Church bells tolled as cable ships steamed into Halifax harbour laden with grim cargo: the bodies of Titanic passengers whose voyages across the North Atlantic had ended in unthinkable tragedy.
As the simple wooden boxes began piling up along the waterfront, the disaster shifted to the seaside city and local officials found themselves trying to quell the public’s morbid curiosity.
“One of the things that was preached by the city fathers, requested by the White Star Line and even talked about in sermons in churches was, ‘Please do not make this into a three-ring circus, you don’t need to go see the bodies coming off the ship,’ ” says Garry Shutlak, a senior archivist at the Nova Scotia Archives.
It was the days immediately following the sinking of the magnificent ship on April 15, 1912. The largest liner of its time had struck an iceberg on a calm, moonless night and slid to a watery grave south of the Grand Banks.
Cable ships were dispatched from Halifax in the aftermath to pluck bodies from the frigid waters when it became clear only those who made it into the lifeboats had survived.
The crew of the Minia and Mackay-Bennett knew how to navigate the unforgiving North Atlantic. The ships, too, were dolefully well-suited for the task: their storage holds were large enough to accommodate the dead.
Halifax was considered an ideal centre to receive the victims because of its connections to other cities by rail and sea, which facilitated the return of bodies to families who could afford it.
Alan Ruffman, a local Titanic researcher, says Halifax was also a wireless communications hub, meaning word of Titanic’s sinking reached the city within hours.
“We knew there had been a major disaster offshore,” says Ruffman, author of “Titanic Remembered: The Unsinkable Ship and Halifax.”
“The White Star Line knew it had a public relations problem on its hands because the same day of the sinking, the 15th of April, ships in the area reported seeing bodies floating in their life-jackets.”
By the time the cable ships returned to Halifax, the city was in mourning. Flags were flying at half-mast. Some windows were draped in black crepe.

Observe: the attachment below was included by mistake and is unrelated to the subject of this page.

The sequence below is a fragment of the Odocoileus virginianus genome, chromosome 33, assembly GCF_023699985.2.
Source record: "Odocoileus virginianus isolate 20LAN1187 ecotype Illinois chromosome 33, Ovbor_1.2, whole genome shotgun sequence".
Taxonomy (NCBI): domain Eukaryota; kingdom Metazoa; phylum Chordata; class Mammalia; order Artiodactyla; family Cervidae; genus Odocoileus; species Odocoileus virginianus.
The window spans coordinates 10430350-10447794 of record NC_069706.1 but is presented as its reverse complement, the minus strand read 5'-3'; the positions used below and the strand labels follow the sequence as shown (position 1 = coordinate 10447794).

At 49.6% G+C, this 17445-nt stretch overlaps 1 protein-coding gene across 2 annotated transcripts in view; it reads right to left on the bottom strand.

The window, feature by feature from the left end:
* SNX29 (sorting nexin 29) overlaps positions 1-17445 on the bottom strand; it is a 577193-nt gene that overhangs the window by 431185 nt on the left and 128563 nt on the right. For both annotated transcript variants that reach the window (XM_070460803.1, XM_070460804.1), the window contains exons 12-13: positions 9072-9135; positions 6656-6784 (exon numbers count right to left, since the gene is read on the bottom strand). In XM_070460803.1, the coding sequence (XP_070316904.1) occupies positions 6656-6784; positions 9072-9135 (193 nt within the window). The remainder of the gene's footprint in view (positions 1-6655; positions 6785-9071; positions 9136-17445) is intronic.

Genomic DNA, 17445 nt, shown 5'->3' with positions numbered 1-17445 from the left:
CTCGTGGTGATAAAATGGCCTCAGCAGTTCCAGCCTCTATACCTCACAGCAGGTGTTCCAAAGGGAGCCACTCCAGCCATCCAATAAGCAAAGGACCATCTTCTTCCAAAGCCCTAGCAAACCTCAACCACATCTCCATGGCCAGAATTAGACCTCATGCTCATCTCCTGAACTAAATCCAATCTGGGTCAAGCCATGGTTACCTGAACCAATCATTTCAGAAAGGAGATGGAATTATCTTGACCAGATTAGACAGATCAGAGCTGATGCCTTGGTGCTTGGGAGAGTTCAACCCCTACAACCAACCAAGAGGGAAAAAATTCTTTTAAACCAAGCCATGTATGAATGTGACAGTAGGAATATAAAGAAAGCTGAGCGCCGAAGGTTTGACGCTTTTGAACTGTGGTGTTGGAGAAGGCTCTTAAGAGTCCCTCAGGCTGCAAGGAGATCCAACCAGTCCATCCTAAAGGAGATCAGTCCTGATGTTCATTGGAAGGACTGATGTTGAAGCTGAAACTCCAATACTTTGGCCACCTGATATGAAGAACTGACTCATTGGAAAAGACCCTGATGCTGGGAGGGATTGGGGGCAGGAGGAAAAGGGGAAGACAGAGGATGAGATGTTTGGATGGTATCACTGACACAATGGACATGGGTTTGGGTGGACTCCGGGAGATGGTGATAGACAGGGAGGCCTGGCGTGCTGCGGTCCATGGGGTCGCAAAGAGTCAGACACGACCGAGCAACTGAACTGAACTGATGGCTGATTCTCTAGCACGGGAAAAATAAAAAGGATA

Headlines in the local newspapers proclaimed Hilda Slayter of Halifax had survived the ordeal. Others asked what had become of George Wright, a well-heeled philanthropist who had booked a first-class ticket on Titanic, but whose body was never found.
The bodies of other victims were taken to Snow’s funeral home and the Mayflower Curling Club, which served a makeshift mortuary. Police officers and military personnel stood by to keep the prying eyes of the public at bay.
Residents mostly heeded the request to stay away, but there was an understanding news of the sinking had to be shared as reporters from Toronto, Montreal, Boston and New York descended on Halifax.
Shutlak says the dockyard commander granted reporters a pass to a holding wharf to witness caskets being off-loaded. Photographers, however, were strictly forbidden. It’s why there are so few photos from the time.
“If someone was photographing something illegally, they stopped them,” says Shutlak.
“This was also in deference to the families. They didn’t want people to take snapshots of someone fainting.”
Over the coming weeks, families of descended on Halifax in hopes of finding their loved ones among the dead and claiming personal effects.
There was no single memorial to remember the victims, though Ruffman says there were a number of funeral services for individuals, including an unidentified toddler who was plucked from the icy waters by the crew of the Mackay-Bennett.
“It was quite an elaborate service, very well attended by Haligonians, well attended by the mourners, those who had not already found their body and departed,” he says.
The youngster was buried at Fairview Lawn Cemetery under a headstone paid for by the ship’s crew and dedicated to an “unknown child.” He was later identified as 19-month-old Sidney Leslie Goodwin through painstaking genetic testing.
In all, the remains of 150 victims were buried in three Halifax cemeteries. The White Star Line paid for simple grey headstones, while more ornate markers were often paid for by the family.
A few weeks after the sinking, there was little else to be done. The bodies were buried. Families had gone home. Slowly, life in Halifax returned to normal.
By the fall, headstones were being placed on Titanic graves — quietly putting the tragedy to rest while serving as an indelible reminder.
A century later, other memories of Titanic linger in parts of the city, though they are harder to find.
Millionaire George Wright’s home still makes an impressive statement in the city’s south end, while a downtown building continues to bear his family name.
The Mayflower Curling Club was destroyed in the Halifax explosion in 1917, but exists today in another location under the same name. Snow’s funeral home was located inside what is now the Five Fishermen Restaurant and Grill.
And St. George’s Round Church, where mourners gathered to pay tribute to the unknown child, still holds services on Brunswick Street.
“In many respects, it is our story,” says Ruffman. “While they built it in Belfast, sank it in the Atlantic, we buried it here in Halifax.”